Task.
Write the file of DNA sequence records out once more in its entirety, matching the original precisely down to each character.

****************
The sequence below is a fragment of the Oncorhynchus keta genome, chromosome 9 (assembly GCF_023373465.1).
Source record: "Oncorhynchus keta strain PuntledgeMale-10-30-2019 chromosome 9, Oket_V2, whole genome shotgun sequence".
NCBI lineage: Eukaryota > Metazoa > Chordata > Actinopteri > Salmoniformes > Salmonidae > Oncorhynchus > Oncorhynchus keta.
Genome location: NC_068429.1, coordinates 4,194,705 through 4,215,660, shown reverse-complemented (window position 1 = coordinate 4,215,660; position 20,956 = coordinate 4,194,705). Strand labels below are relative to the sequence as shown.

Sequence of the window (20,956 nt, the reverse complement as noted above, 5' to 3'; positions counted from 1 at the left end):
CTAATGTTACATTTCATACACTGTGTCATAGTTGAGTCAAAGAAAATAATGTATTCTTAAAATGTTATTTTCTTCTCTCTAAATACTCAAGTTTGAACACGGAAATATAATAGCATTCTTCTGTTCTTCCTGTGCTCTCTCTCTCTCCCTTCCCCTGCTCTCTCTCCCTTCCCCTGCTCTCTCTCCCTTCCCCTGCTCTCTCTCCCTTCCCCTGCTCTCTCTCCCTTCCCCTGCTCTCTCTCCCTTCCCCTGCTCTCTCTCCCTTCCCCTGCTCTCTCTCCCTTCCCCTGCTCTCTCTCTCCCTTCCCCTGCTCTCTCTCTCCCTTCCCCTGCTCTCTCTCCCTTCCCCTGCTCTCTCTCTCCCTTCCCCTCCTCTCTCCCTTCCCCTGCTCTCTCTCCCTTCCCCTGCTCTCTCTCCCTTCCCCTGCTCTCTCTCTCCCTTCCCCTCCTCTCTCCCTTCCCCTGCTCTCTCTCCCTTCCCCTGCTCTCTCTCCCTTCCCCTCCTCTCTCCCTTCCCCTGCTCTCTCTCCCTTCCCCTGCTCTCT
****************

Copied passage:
The sequence below is a fragment of the Oncorhynchus keta genome, chromosome 9 (assembly GCF_023373465.1).
Source record: "Oncorhynchus keta strain PuntledgeMale-10-30-2019 chromosome 9, Oket_V2, whole genome shotgun sequence".
NCBI lineage: Eukaryota > Metazoa > Chordata > Actinopteri > Salmoniformes > Salmonidae > Oncorhynchus > Oncorhynchus keta.
Genome location: NC_068429.1, coordinates 4,194,705 through 4,215,660, shown reverse-complemented (window position 1 = coordinate 4,215,660; position 20,956 = coordinate 4,194,705). Strand labels below are relative to the sequence as shown.

Sequence of the window (20,956 nt, the reverse complement as noted above, 5' to 3'; positions counted from 1 at the left end):
CTAATGTTACATTTCATACACTGTGTCATAGTTGAGTCAAAGAAAATAATGTATTCTTAAAATGTTATTTTCTTCTCTCTAAATACTCAAGTTTGAACACGGAAATATAATAGCATTCTTCTGTTCTTCCTGTGCTCTCTCTCTCTCCCTTCCCCTGCTCTCTCTCCCTTCCCCTGCTCTCTCTCCCTTCCCCTGCTCTCTCTCCCTTCCCCTGCTCTCTCTCCCTTCCCCTGCTCTCTCTCCCTTCCCCTGCTCTCTCTCCCTTCCCCTGCTCTCTCTCCCTTCCCCTGCTCTCTCTCTCCCTTCCCCTGCTCTCTCTCTCCCTTCCCCTGCTCTCTCTCCCTTCCCCTGCTCTCTCTCTCCCTTCCCCTCCTCTCTCCCTTCCCCTGCTCTCTCTCCCTTCCCCTGCTCTCTCTCCCTTCCCCTGCTCTCTCTCTCCCTTCCCCTCCTCTCTCCCTTCCCCTGCTCTCTCTCCCTTCCCCTGCTCTCTCTCCCTTCCCCTCCTCTCTCCCTTCCCCTGCTCTCTCTCCCTTCCCCTGCTCTCT